A year after the Taliban took control of Afghanistan, one refugee living in Atlanta reflects on what happened.
Afghan refugees have left their first destination in the U.S.: military bases. Now they're resettling in communities around the country. But finding affordable housing makes the transition difficult.
Thousands of recent Afghan refugees are still living on military bases as resettlement agencies struggle to find affordable housing. Some, like Zahra Yagana, are finding help in unexpected places.
CNN's senior director of operations describes how the Western media outlet scrambled to get its crew and Afghan colleagues out of Kabul. GPB's Riley Bunch reports.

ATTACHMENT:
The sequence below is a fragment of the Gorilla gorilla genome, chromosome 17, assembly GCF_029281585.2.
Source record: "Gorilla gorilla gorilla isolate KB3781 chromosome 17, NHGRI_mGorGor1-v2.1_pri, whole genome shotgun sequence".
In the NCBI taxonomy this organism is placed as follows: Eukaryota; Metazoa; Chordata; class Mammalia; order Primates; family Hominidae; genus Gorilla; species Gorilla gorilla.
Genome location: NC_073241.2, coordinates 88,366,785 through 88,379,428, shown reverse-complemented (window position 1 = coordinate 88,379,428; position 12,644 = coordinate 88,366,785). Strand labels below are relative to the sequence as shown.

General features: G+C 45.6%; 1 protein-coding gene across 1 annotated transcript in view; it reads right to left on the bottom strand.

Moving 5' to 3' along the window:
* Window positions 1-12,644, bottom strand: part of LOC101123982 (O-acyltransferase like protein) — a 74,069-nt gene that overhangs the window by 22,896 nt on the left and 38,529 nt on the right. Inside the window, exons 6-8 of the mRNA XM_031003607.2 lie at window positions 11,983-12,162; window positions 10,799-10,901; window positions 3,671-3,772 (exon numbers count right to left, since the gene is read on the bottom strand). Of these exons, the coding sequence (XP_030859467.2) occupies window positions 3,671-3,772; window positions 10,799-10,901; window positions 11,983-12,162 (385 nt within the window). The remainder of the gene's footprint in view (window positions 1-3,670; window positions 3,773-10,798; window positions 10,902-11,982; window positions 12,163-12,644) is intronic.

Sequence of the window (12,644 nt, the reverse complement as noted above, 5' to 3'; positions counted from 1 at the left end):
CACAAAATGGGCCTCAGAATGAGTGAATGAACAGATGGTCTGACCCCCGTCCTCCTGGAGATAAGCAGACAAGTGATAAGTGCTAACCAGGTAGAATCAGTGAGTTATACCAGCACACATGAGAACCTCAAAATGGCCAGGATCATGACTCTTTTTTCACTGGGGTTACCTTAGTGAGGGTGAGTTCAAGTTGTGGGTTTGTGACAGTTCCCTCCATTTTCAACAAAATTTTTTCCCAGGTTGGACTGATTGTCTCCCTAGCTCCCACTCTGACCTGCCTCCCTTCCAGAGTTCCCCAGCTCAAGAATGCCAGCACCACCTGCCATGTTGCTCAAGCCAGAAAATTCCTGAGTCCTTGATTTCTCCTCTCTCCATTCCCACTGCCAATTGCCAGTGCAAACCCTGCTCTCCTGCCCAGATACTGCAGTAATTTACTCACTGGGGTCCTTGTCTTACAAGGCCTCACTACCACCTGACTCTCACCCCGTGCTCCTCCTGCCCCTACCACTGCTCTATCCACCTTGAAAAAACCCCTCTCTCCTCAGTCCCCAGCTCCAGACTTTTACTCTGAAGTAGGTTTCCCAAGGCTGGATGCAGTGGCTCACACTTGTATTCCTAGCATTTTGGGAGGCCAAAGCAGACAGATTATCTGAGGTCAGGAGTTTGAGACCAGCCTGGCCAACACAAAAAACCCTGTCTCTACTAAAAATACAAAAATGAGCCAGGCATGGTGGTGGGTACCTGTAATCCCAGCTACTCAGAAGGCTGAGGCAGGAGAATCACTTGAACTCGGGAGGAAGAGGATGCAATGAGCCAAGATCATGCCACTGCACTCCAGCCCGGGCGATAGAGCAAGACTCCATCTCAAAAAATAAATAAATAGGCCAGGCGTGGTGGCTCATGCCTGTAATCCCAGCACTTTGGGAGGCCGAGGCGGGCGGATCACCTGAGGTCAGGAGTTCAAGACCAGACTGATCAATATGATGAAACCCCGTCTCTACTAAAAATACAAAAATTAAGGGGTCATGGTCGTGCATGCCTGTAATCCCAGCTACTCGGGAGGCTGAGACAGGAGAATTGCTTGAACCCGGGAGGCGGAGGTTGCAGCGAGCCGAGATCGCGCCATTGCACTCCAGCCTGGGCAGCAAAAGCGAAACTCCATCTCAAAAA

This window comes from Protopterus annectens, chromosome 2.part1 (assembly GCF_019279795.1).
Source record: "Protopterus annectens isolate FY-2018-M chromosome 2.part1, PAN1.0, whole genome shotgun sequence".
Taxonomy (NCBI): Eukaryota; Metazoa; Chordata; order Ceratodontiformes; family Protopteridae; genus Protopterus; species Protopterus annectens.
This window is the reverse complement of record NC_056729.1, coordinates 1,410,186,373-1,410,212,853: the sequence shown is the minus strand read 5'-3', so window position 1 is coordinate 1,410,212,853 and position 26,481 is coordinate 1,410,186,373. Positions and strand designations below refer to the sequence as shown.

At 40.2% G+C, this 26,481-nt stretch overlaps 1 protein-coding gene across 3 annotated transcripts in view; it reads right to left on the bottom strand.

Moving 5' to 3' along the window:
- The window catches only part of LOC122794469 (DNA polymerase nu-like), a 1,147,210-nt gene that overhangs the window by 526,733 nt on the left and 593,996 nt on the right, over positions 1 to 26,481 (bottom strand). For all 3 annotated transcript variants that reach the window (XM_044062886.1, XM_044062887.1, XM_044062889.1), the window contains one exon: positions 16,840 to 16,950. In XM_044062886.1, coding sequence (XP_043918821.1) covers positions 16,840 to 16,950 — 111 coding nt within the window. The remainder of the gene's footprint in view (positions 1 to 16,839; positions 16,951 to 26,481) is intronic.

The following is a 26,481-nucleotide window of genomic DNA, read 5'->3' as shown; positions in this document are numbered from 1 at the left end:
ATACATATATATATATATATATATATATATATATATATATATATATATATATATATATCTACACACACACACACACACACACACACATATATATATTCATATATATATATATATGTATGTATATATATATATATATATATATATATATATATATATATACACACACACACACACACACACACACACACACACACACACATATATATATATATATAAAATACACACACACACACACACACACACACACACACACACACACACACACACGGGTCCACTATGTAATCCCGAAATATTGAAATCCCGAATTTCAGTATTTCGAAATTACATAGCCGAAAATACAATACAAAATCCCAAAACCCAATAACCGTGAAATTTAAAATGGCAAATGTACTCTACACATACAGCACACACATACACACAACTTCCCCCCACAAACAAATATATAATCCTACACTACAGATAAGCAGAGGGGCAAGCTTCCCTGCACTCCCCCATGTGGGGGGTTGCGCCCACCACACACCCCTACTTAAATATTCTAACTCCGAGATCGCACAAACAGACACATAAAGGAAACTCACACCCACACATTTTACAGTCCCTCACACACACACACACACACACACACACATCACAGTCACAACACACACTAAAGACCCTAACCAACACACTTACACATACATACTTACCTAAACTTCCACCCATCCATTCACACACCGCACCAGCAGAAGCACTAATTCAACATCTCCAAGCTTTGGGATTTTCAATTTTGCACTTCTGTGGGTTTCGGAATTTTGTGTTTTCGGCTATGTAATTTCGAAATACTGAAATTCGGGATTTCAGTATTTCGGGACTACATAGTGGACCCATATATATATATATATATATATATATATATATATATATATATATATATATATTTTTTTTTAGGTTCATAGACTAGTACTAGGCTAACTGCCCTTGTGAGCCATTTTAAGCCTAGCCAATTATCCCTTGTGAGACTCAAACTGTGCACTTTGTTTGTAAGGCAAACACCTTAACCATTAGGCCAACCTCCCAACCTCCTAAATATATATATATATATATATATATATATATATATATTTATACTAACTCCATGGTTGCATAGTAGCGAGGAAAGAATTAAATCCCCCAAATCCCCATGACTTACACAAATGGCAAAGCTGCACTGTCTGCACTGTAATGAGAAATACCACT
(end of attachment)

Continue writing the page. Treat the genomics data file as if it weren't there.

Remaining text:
Scenes of violence in Afghanistan triggered painful memories for Hossein Mahrammi and his family. He says starting a new life in the U.S. wasn't easy but they've embraced the culture and customs here.
Aid groups say there's an urgent need for housing for tens of thousands refugees from Afghanistan as they begin to resettle around the world.
While the fate of many desperate Afghans remains uncertain, some will find their way out to become refugees in the United States and here in Georgia. Our panel looked at the complicated regulations that may pose a barrier for helping those looking to escape to America, and at the political implications of accepting refugees.
The Pentagon has set a goal of evacuating 9,000 people a day from the country. Those coming to the U.S. need assistance, as do those remaining in Afghanistan.
About 80% of those affected by the Taliban offensive are women and children, according to the U.N. The situation has "all the hallmarks of a humanitarian catastrophe," one official said.